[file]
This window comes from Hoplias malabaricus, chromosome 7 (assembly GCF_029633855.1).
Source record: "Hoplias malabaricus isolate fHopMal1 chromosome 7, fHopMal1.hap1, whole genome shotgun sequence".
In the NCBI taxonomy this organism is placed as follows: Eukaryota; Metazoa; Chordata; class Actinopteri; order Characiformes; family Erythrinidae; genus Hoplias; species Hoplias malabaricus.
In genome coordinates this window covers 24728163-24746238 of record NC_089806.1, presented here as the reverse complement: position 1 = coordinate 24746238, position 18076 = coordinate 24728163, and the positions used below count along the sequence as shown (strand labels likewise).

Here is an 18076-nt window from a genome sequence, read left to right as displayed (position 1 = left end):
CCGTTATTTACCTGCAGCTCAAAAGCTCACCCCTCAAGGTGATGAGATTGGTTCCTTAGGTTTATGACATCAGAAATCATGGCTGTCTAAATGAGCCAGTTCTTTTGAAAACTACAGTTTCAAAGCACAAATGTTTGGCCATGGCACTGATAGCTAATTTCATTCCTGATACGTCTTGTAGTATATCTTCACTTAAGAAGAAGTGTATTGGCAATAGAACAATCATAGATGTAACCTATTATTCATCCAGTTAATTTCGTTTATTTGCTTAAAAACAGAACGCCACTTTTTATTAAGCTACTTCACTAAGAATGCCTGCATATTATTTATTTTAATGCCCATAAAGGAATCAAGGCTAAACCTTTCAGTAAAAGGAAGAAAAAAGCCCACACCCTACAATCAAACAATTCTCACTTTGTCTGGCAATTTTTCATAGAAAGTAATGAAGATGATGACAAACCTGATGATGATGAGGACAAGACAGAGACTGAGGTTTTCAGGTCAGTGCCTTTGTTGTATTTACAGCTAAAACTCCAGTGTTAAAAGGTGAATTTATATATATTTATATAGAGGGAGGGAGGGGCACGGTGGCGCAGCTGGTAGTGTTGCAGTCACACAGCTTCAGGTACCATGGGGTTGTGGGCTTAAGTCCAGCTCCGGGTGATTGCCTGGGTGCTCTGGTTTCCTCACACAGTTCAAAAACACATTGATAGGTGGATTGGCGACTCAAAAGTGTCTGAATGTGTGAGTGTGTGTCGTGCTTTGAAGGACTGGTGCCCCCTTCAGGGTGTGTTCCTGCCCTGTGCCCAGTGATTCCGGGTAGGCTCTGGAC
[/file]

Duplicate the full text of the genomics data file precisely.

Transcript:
This window comes from Hoplias malabaricus, chromosome 7 (assembly GCF_029633855.1).
Source record: "Hoplias malabaricus isolate fHopMal1 chromosome 7, fHopMal1.hap1, whole genome shotgun sequence".
In the NCBI taxonomy this organism is placed as follows: Eukaryota; Metazoa; Chordata; class Actinopteri; order Characiformes; family Erythrinidae; genus Hoplias; species Hoplias malabaricus.
In genome coordinates this window covers 24728163-24746238 of record NC_089806.1, presented here as the reverse complement: position 1 = coordinate 24746238, position 18076 = coordinate 24728163, and the positions used below count along the sequence as shown (strand labels likewise).

Here is an 18076-nt window from a genome sequence, read left to right as displayed (position 1 = left end):
CCGTTATTTACCTGCAGCTCAAAAGCTCACCCCTCAAGGTGATGAGATTGGTTCCTTAGGTTTATGACATCAGAAATCATGGCTGTCTAAATGAGCCAGTTCTTTTGAAAACTACAGTTTCAAAGCACAAATGTTTGGCCATGGCACTGATAGCTAATTTCATTCCTGATACGTCTTGTAGTATATCTTCACTTAAGAAGAAGTGTATTGGCAATAGAACAATCATAGATGTAACCTATTATTCATCCAGTTAATTTCGTTTATTTGCTTAAAAACAGAACGCCACTTTTTATTAAGCTACTTCACTAAGAATGCCTGCATATTATTTATTTTAATGCCCATAAAGGAATCAAGGCTAAACCTTTCAGTAAAAGGAAGAAAAAAGCCCACACCCTACAATCAAACAATTCTCACTTTGTCTGGCAATTTTTCATAGAAAGTAATGAAGATGATGACAAACCTGATGATGATGAGGACAAGACAGAGACTGAGGTTTTCAGGTCAGTGCCTTTGTTGTATTTACAGCTAAAACTCCAGTGTTAAAAGGTGAATTTATATATATTTATATAGAGGGAGGGAGGGGCACGGTGGCGCAGCTGGTAGTGTTGCAGTCACACAGCTTCAGGTACCATGGGGTTGTGGGCTTAAGTCCAGCTCCGGGTGATTGCCTGGGTGCTCTGGTTTCCTCACACAGTTCAAAAACACATTGATAGGTGGATTGGCGACTCAAAAGTGTCTGAATGTGTGAGTGTGTGTCGTGCTTTGAAGGACTGGTGCCCCCTTCAGGGTGTGTTCCTGCCCTGTGCCCAGTGATTCCGGGTAGGCTCTGGAC